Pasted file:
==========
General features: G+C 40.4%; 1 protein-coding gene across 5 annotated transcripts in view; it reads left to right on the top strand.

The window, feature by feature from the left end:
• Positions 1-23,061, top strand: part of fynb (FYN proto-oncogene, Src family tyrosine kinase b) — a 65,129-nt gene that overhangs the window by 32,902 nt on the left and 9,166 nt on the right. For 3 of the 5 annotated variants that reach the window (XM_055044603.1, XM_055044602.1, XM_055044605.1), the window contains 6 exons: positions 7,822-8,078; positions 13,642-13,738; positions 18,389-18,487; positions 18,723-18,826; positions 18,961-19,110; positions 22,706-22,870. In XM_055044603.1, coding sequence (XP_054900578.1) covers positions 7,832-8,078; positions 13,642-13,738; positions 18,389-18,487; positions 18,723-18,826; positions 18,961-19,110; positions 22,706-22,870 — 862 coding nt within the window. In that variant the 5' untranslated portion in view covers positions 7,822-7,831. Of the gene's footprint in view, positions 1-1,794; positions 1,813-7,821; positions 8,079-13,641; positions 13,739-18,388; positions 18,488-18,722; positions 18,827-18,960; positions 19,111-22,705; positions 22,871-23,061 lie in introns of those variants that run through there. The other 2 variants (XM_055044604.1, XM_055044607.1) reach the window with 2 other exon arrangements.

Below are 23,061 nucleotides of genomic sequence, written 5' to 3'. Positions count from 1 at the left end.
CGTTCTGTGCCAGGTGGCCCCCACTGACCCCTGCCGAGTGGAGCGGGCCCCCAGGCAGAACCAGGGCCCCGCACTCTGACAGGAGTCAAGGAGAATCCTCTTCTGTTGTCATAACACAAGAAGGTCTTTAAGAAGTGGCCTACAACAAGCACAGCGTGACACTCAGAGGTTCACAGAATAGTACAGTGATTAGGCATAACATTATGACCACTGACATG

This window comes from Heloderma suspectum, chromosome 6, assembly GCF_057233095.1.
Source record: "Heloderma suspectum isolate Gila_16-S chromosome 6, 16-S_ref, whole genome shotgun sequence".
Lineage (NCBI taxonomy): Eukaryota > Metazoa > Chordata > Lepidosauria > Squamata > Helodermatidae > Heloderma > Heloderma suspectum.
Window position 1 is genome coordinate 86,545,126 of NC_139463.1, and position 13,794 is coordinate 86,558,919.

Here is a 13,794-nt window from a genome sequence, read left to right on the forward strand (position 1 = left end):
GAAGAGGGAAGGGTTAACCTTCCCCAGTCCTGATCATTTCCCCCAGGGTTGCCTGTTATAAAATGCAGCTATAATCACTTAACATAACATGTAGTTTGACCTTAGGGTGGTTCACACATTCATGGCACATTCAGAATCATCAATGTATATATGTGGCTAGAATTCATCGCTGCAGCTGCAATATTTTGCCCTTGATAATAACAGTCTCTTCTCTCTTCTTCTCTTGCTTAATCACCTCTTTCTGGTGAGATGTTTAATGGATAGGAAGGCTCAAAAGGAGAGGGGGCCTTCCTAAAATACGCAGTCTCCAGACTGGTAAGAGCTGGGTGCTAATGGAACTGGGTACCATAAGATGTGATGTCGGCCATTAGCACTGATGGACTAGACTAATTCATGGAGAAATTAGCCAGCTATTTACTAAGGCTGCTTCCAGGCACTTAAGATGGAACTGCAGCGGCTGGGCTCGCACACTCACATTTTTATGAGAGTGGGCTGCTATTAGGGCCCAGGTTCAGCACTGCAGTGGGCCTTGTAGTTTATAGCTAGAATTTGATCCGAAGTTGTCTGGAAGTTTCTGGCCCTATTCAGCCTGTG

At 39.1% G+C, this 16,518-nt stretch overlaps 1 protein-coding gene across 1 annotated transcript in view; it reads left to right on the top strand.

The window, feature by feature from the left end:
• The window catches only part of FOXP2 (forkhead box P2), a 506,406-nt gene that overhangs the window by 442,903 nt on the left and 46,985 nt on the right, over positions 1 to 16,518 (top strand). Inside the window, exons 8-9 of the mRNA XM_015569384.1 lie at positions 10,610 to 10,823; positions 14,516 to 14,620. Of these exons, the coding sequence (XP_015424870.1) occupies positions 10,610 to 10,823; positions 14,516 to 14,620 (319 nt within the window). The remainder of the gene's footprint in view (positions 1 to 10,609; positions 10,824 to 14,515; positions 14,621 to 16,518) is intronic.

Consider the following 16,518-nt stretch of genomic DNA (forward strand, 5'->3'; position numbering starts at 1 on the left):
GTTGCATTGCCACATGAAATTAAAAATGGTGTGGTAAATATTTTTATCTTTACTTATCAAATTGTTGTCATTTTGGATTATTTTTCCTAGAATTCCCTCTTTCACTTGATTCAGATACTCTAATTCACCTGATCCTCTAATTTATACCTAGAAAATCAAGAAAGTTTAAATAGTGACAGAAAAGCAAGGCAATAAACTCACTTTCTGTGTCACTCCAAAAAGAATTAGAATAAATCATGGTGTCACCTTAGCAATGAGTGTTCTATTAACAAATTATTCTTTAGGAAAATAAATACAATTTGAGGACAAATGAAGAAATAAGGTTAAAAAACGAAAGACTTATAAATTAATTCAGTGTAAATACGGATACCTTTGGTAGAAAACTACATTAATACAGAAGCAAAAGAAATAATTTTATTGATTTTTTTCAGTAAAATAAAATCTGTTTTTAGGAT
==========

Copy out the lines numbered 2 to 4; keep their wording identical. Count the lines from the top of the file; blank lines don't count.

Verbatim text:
The window, feature by feature from the left end:
• Positions 1-23,061, top strand: part of fynb (FYN proto-oncogene, Src family tyrosine kinase b) — a 65,129-nt gene that overhangs the window by 32,902 nt on the left and 9,166 nt on the right. For 3 of the 5 annotated variants that reach the window (XM_055044603.1, XM_055044602.1, XM_055044605.1), the window contains 6 exons: positions 7,822-8,078; positions 13,642-13,738; positions 18,389-18,487; positions 18,723-18,826; positions 18,961-19,110; positions 22,706-22,870. In XM_055044603.1, coding sequence (XP_054900578.1) covers positions 7,832-8,078; positions 13,642-13,738; positions 18,389-18,487; positions 18,723-18,826; positions 18,961-19,110; positions 22,706-22,870 — 862 coding nt within the window. In that variant the 5' untranslated portion in view covers positions 7,822-7,831. Of the gene's footprint in view, positions 1-1,794; positions 1,813-7,821; positions 8,079-13,641; positions 13,739-18,388; positions 18,488-18,722; positions 18,827-18,960; positions 19,111-22,705; positions 22,871-23,061 lie in introns of those variants that run through there. The other 2 variants (XM_055044604.1, XM_055044607.1) reach the window with 2 other exon arrangements.

Below are 23,061 nucleotides of genomic sequence, written 5' to 3'. Positions count from 1 at the left end.